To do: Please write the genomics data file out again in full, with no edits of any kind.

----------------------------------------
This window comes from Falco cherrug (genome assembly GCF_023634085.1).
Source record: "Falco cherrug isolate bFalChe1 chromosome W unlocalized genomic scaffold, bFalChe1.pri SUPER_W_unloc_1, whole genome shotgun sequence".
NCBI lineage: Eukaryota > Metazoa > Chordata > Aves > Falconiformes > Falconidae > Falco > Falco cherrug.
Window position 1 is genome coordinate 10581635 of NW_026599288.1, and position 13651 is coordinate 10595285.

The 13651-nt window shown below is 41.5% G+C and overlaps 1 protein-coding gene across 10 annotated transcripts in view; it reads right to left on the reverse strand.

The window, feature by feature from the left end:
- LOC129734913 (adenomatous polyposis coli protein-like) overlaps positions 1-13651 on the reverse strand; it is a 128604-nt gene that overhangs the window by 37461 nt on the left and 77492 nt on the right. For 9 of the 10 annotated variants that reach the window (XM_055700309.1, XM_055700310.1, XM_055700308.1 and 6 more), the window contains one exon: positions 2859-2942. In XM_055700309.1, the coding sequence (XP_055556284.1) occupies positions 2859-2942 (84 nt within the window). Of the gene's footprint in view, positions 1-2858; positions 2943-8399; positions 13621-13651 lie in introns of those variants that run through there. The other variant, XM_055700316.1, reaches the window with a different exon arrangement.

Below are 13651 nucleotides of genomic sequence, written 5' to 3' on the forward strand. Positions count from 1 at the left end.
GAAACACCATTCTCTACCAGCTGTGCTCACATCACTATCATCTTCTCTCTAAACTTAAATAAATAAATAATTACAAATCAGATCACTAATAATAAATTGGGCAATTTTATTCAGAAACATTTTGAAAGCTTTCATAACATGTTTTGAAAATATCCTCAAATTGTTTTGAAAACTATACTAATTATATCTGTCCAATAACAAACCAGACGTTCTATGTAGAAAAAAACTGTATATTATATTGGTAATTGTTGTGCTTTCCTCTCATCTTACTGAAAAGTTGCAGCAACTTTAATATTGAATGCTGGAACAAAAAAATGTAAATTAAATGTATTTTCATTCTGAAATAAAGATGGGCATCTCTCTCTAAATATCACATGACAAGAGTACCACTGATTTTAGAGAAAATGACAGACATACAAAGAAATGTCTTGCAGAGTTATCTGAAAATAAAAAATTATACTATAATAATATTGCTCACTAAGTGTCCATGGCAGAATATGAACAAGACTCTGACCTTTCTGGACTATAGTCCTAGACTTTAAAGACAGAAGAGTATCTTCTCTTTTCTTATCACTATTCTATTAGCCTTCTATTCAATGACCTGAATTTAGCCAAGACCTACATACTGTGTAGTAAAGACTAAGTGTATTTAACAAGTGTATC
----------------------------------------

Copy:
This window comes from Falco cherrug (genome assembly GCF_023634085.1).
Source record: "Falco cherrug isolate bFalChe1 chromosome W unlocalized genomic scaffold, bFalChe1.pri SUPER_W_unloc_1, whole genome shotgun sequence".
NCBI lineage: Eukaryota > Metazoa > Chordata > Aves > Falconiformes > Falconidae > Falco > Falco cherrug.
Window position 1 is genome coordinate 10581635 of NW_026599288.1, and position 13651 is coordinate 10595285.

The 13651-nt window shown below is 41.5% G+C and overlaps 1 protein-coding gene across 10 annotated transcripts in view; it reads right to left on the reverse strand.

The window, feature by feature from the left end:
- LOC129734913 (adenomatous polyposis coli protein-like) overlaps positions 1-13651 on the reverse strand; it is a 128604-nt gene that overhangs the window by 37461 nt on the left and 77492 nt on the right. For 9 of the 10 annotated variants that reach the window (XM_055700309.1, XM_055700310.1, XM_055700308.1 and 6 more), the window contains one exon: positions 2859-2942. In XM_055700309.1, the coding sequence (XP_055556284.1) occupies positions 2859-2942 (84 nt within the window). Of the gene's footprint in view, positions 1-2858; positions 2943-8399; positions 13621-13651 lie in introns of those variants that run through there. The other variant, XM_055700316.1, reaches the window with a different exon arrangement.

Below are 13651 nucleotides of genomic sequence, written 5' to 3' on the forward strand. Positions count from 1 at the left end.
GAAACACCATTCTCTACCAGCTGTGCTCACATCACTATCATCTTCTCTCTAAACTTAAATAAATAAATAATTACAAATCAGATCACTAATAATAAATTGGGCAATTTTATTCAGAAACATTTTGAAAGCTTTCATAACATGTTTTGAAAATATCCTCAAATTGTTTTGAAAACTATACTAATTATATCTGTCCAATAACAAACCAGACGTTCTATGTAGAAAAAAACTGTATATTATATTGGTAATTGTTGTGCTTTCCTCTCATCTTACTGAAAAGTTGCAGCAACTTTAATATTGAATGCTGGAACAAAAAAATGTAAATTAAATGTATTTTCATTCTGAAATAAAGATGGGCATCTCTCTCTAAATATCACATGACAAGAGTACCACTGATTTTAGAGAAAATGACAGACATACAAAGAAATGTCTTGCAGAGTTATCTGAAAATAAAAAATTATACTATAATAATATTGCTCACTAAGTGTCCATGGCAGAATATGAACAAGACTCTGACCTTTCTGGACTATAGTCCTAGACTTTAAAGACAGAAGAGTATCTTCTCTTTTCTTATCACTATTCTATTAGCCTTCTATTCAATGACCTGAATTTAGCCAAGACCTACATACTGTGTAGTAAAGACTAAGTGTATTTAACAAGTGTATC